It is well established that the development of distant metastatic disease represents the dominant pattern of tumor recurrence/progression among patients with operable and locally advanced pancreatic cancer. However, the contribution of localized or locoregional tumor burden to pancreatic cancer–associated morbidity and mortality may be underappreciated, and therefore balancing competing considerations of systemic versus local disease control becomes important in therapeutic decision-making. The role of local therapies, particularly radiation therapy, has remained somewhat controversial in this disease context. Several phase II and III trials have sought to address the relative importance and role of radiation in both the localized and locally advanced settings, including the sequencing of this modality relative to systemic therapy and its optimal means of administration. However, differences and limitations in study design have produced mixed results, particularly in terms of the contribution of radiation to overall survival benefit. An emerging paradigm that makes conceptual sense and remains the subject of active investigation is to start with a defined period of systemic treatment, thus limiting radiation to the subset of patients who do not manifest with metastatic disease during initial therapy and are therefore most likely to benefit from local control.
Andrew H. Ko and Christopher H. Crane
Pelin Cinar and Andrew H. Ko
The best treatment strategy for patients with locally advanced unresectable pancreatic ductal adenocarcinoma (PDAC) remains the subject of considerable debate. This report presents a case of a 58-year-old woman with locally advanced unresectable PDAC who was treated with sequential FOLFIRINOX for 8 cycles followed by chemoradiation, and continues to show durable disease control 18 months later. The respective roles of systemic therapy and chemoradiation for locally advanced PDAC are discussed, including optimal sequencing of these modalities, recent improvements in chemotherapy, and the question of whether radiotherapy improves survival outcomes in this disease context.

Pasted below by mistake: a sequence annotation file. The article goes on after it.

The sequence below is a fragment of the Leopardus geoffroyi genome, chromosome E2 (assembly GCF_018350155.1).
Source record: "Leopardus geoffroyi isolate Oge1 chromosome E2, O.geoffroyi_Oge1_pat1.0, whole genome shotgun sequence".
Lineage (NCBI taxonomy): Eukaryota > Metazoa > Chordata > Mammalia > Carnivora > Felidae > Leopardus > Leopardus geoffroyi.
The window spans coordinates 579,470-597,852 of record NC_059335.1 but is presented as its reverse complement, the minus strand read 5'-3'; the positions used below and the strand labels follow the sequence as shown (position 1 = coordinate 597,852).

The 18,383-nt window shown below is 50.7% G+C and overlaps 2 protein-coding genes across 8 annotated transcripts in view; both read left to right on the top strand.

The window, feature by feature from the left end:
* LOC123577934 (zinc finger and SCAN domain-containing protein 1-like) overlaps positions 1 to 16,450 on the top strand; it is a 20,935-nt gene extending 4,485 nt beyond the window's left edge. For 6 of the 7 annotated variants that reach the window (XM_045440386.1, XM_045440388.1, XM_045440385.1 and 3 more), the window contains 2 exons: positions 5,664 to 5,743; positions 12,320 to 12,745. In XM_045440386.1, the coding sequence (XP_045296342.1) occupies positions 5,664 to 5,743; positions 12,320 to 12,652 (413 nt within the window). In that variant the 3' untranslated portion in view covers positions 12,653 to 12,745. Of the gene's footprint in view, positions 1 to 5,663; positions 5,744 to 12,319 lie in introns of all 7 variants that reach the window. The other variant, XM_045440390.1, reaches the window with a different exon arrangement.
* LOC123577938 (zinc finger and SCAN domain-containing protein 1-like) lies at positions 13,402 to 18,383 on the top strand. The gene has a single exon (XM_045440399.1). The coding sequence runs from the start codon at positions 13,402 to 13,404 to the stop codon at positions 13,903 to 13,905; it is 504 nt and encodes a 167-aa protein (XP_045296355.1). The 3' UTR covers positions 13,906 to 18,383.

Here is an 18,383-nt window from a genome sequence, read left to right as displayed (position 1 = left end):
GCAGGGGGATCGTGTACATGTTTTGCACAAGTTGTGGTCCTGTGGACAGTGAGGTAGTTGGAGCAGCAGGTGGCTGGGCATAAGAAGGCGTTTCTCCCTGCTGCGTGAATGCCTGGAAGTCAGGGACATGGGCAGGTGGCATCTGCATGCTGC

Andrew H. Ko and Margaret A. Tempero
Pancreatic adenocarcinoma represents the fourth-leading cause of cancer-related mortality in the United States. The vast majority of patients are diagnosed at advanced stages of the disease when surgery is no longer an option. For these patients, systemic therapy remains the mainstay of care. Although single-agent gemcitabine has remained the standard of care since its approval in 1997, improvements in patient outcomes may potentially be realized by (1) applying pharmacokinetic principles to optimize drug delivery, such as the administration of gemcitabine at a “fixed-dose rate” infusion; (2) combining gemcitabine with other cytotoxic agents for which evidence of synergy exists, such as platinum compounds; and (3) integrating novel targeted agents such as bevacizumab, erlotinib, and cetuximab into treatment paradigms, based on an increasing understanding of the molecular pathways that govern pancreatic tumor growth and maintenance. This article provides the evidence to support each of these approaches and highlights future directions in the management of metastatic pancreatic cancer.
Margaret A. Tempero, Mokenge P. Malafa, Mahmoud Al-Hawary, Horacio Asbun, Andrew Bain, Stephen W. Behrman, Al B. Benson III, Ellen Binder, Dana B. Cardin, Charles Cha, E. Gabriela Chiorean, Vincent Chung, Brian Czito, Mary Dillhoff, Efrat Dotan, Cristina R. Ferrone, Jeffrey Hardacre, William G. Hawkins, Joseph Herman, Andrew H. Ko, Srinadh Komanduri, Albert Koong, Noelle LoConte, Andrew M. Lowy, Cassadie Moravek, Eric K. Nakakura, Eileen M. O'Reilly, Jorge Obando, Sushanth Reddy, Courtney Scaife, Sarah Thayer, Colin D. Weekes, Robert A. Wolff, Brian M. Wolpin, Jennifer Burns and Susan Darlow
Ductal adenocarcinoma and its variants account for most pancreatic malignancies. High-quality multiphase imaging can help to preoperatively distinguish between patients eligible for resection with curative intent and those with unresectable disease. Systemic therapy is used in the neoadjuvant or adjuvant pancreatic cancer setting, as well as in the management of locally advanced unresectable and metastatic disease. Clinical trials are critical for making progress in treatment of pancreatic cancer. The NCCN Guidelines for Pancreatic Adenocarcinoma focus on diagnosis and treatment with systemic therapy, radiation therapy, and surgical resection.
Featured Updates to the NCCN Guidelines
Margaret A. Tempero, Mokenge P. Malafa, E. Gabriela Chiorean, Brian Czito, Courtney Scaife, Amol K. Narang, Christos Fountzilas, Brian M. Wolpin, Mahmoud Al-Hawary, Horacio Asbun, Stephen W. Behrman, Al B. Benson III, Ellen Binder, Dana B. Cardin, Charles Cha, Vincent Chung, Mary Dillhoff, Efrat Dotan, Cristina R. Ferrone, George Fisher, Jeffrey Hardacre, William G. Hawkins, Andrew H. Ko, Noelle LoConte, Andrew M. Lowy, Cassadie Moravek, Eric K. Nakakura, Eileen M. O’Reilly, Jorge Obando, Sushanth Reddy, Sarah Thayer, Robert A. Wolff, Jennifer L. Burns and Griselda Zuccarino-Catania
The NCCN Guidelines for Pancreatic Adenocarcinoma discuss the diagnosis and management of adenocarcinomas of the exocrine pancreas and are intended to assist with clinical decision-making. These NCCN Guidelines Insights discuss important updates to the 2019 version of the guidelines, focusing on postoperative adjuvant treatment of patients with pancreatic cancers.